I had a chocolate and orange stout in the Northern Monkey. Boy was it sweet.  I'm noticing rather a lot of beers are far too sweet these days. Give me bitterness in beer. Beer needs balance, and that often can't be achieved just by throwing in certain New World hops.

My three locals will also be increasing prices at the end of the month as the cost of beer from the brewery increases. I'll be keeping my eye on that, but I suspect that won't make much difference.


retiredmartin said...

An excellent analysis, Peter, as usual informed by actually getting out and seeing what's happening.

Like yourself, and Boak and Bailey, recently, I'd say pub traffic seems to be holding up, the problem is costs. I may be a bit insulated from those here in Sheffield, where I paid £3.20 twice last week, but pubs in Bedfordshire were charging £4.60 for Greene King IPA this weekend (though they were also full).

What can it mean ?

ShadowHider said...

I've noted on todays cask ale list from a large regional supplier that I use, that it's getting very difficult to buy a 9g cask for under £100 + VAT. Those that are under aren't very far under either. Prices rises at the bar are inevitable. We're very lucky that the prices in the Dale aren't that much different from Martin's in Sheffield, especially with almost all the pubs giving a small CAMRA discount.

Anonymous said...

I think the comment below is pretty fair.

Boozy P said...

Hello, you've posted a picture of the Northern Monkey bar, which is also on Nelson Square, more or less opposite the Spoons and confusingly, The Northern Way.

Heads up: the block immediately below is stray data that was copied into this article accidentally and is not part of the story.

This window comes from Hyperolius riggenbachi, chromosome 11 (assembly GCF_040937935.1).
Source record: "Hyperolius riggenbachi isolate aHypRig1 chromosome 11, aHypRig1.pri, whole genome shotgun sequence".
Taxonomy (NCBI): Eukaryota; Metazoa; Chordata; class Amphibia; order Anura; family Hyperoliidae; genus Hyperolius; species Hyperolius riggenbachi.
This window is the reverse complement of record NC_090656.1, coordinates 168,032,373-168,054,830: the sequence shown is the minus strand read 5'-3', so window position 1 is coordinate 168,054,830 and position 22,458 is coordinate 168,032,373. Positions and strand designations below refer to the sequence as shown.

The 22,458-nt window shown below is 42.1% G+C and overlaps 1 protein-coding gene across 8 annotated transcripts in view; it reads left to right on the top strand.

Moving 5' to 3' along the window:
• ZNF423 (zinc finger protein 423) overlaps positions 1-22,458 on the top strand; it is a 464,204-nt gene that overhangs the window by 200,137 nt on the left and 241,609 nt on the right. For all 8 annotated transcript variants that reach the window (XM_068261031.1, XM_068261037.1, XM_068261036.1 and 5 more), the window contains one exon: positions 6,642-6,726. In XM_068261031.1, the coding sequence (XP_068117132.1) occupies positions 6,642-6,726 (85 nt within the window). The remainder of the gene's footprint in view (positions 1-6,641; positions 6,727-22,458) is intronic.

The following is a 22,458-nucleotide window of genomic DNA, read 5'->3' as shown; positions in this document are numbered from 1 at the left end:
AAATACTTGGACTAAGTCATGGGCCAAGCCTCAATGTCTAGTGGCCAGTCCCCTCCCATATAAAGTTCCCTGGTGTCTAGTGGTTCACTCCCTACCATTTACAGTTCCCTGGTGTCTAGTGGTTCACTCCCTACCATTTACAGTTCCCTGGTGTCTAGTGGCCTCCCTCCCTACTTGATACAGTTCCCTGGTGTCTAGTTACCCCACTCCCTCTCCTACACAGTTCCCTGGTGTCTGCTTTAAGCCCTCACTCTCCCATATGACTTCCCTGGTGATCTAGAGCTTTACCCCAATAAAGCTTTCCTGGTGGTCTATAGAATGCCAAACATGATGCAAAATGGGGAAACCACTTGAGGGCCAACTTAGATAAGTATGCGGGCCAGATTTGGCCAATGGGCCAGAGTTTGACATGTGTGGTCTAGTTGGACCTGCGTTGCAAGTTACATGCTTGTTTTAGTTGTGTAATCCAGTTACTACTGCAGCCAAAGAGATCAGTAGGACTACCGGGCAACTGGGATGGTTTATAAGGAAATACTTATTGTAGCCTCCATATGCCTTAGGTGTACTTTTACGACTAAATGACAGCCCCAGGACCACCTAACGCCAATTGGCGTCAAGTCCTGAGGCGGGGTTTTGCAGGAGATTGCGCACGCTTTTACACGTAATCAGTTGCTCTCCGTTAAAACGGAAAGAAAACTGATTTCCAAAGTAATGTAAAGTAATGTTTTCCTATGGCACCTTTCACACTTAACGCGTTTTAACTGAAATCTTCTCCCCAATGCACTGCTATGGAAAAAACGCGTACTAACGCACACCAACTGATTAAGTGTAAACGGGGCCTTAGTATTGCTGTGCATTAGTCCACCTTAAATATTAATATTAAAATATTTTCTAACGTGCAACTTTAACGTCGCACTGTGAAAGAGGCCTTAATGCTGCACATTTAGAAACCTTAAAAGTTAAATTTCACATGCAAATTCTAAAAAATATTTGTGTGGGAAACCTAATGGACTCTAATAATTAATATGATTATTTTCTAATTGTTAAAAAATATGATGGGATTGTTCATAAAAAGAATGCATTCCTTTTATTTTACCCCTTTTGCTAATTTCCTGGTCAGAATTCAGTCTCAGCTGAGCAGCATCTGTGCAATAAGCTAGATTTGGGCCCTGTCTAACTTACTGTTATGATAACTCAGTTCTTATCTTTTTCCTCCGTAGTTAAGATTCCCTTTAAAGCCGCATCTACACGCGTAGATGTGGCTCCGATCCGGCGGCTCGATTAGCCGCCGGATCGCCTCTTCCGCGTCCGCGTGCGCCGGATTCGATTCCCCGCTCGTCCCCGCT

tandleman said...

Thanks. I'll correct it.

Cask Socialist said...

Solidarity with the pubs. Save pubs now

Boycott Costa Coffee and Cat Cafes.

BillS said...
This comment has been removed by the author.
Cooking Lager said...

I guess the market is deciding who is the winners and losers.

Professor Pie-Tin said...

I mentioned in a rather long post on Mudgie's blog that the pub I used to own in Ireland nearly 25 years ago closed down last week which surprised me, not least because you couldn't fail to make money in those days and virtually all pubs were wet only ( still remarkably the case for many pubs in Ireland.)It had been going for a century, was in a busy street with a lot of footfall and had a solid and thirsty working class clientele.
Prices and prices alone are what's killing the pub trade. Not just the cost of heating a pub - although a log fire is really not that expensive to run - but the actual drink itself.
It's between €5-6 a pint in the sticks and even mnore than that in Dublin. Lump that in with €20 packets of fags and the days of a fast prile of pints after work and double figures on Friday/Saturday have been replaced by the lure of cheap supermarket booze and illegal sports streaming at home which itself has exploded in recent years after Sky and the rest priced themselves out of the market to recoup their massive outlay.
The same has happened here in Blighty. Beavertown Neck oil is six quid a pint in my rural Wiltshire local, likewise the excellent Butcome Bitter at another local boozer.
Hardly anyone bothers opening on a Monday any more.
Some will close at 6pm on Sunday night.
All is not lost though. Another local boozer which knocks out pub grub will do 80 covers on a Sunday with one chef and a couple of minimum wage waitresses. With average main courses around £15 including Sunday roasts it's clear there is still an appetite for a once a week visit at the very least.
One last thing - it's no surprise 'Spoons are flourishing in Ireland after initially being ridiculed by the Irish pub trade clearly worried about the effect cheap prices would have on their monopoly.
The one in our nearest city in Ireland has been a stunning success since the day it opened.
Reasonable beer prices and cheap food. Who 'da thunk it ...

Anonymous said...

Add insurance premiums in Ireland on top and the big brewers hiking the prices despite record profits and you have enough fuel for a fire. My regular haunt is drink only, no music and the quietest televisions and taped music. Lovely warm friendly atmosphere and a fair amount of patronage.